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ProRes & cinemaDNG
2299 6 2018-1-17
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Alex Dawson
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Hi,
i just activated my X7 on my inspire 2 drone and have been planying inside (due to a snowstorm outside)
I have never shot ProRes or cinemaDNG before but have 15 years experince from RAW stills and how it works.

What I dont understand is when shooting in D-log and cinemaDNG the output looks mush harder (contrasty)
than if I use similar settings on ProRes. I was expexting a realy flat RAW file from cinemaDNG but its not?

Is there a setting I have missed?

I am importing my videos to Davinci Resolve 14 and for cinemaDNG i use Rec.709 and Gamma 2.6 i RAW


cinemaDNG

cinemaDNG

ProRes

ProRes
2018-1-17
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GHeo
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I think you have applied the rec 709 lut to the image which gives you more of a "baked in" look, try removing rec 709 and it should be much flatter i think. Not totally sure cause i'm just getting into Devinchi, but it might be worth a try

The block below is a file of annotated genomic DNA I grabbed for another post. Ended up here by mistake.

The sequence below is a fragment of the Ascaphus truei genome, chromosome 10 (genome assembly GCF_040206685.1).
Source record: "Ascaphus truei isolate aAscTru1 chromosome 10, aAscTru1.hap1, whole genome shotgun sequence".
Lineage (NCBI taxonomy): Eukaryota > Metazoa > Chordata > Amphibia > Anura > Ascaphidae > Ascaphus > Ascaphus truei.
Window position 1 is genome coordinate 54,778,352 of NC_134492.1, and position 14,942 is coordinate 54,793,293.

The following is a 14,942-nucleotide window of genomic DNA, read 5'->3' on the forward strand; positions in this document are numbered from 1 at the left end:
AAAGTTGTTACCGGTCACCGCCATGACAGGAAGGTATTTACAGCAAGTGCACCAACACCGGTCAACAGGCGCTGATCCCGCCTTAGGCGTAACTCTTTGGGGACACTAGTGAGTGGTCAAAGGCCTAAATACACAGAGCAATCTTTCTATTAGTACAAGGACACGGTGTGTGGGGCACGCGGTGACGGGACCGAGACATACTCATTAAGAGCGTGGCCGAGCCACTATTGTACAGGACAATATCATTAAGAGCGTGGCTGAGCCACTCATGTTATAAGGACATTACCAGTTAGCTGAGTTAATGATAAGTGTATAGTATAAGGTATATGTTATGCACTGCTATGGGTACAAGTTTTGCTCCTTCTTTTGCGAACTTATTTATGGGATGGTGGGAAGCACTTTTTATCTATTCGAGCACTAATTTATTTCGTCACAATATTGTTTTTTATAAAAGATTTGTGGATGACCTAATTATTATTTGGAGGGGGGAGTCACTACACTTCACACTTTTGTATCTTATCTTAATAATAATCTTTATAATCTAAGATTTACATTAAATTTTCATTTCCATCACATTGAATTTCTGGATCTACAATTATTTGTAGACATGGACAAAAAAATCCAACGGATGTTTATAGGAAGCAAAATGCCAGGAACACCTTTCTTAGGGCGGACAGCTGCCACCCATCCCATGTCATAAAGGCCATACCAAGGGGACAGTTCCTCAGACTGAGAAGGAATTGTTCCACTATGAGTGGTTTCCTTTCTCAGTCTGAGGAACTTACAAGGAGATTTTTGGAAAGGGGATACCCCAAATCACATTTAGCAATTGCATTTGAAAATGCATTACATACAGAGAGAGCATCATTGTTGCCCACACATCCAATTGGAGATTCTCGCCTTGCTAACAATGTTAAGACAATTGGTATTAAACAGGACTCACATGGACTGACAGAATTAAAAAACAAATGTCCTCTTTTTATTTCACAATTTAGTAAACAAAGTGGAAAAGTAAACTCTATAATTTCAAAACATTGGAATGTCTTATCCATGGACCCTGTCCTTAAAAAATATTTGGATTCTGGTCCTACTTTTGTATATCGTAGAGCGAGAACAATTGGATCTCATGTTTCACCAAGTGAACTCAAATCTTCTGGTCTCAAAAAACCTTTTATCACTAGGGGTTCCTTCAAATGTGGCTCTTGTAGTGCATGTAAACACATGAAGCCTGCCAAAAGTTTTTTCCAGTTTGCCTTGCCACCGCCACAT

2018-1-17
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Barry Goyette
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DJI has unfortunately confused the issue by allowing you to record RAW in D-Log. The problem is that it's not really what's happening. RAW is always RAW...and whatever preview you are seeing in ACR, or Resolve ETC is the result of a metadata tag that is telling your computer how to render a preview of the image (RAW images are horrible to look at without a profile attached). D-Log is a gamma applied during Debayering and conversion to ProRes and H264(sort of). Linear Gamma (Rec.709) is the same and is normally how Raw images are viewed. The main purpose of a LOG Gamma is to allow for RAW-like exposure adjustment of (generally compressed) non-RAW images, as the distribution of code values is more even throughout the tonal range than linear encoding, and thus can sort of do an end-run around the problem of adjusting lower bit (10) footage. RAW images generally exist in a higher bit level (12), and thus don't require this redistribution of code values for simple exposure changes in a RAW converter like ACR or Resolve.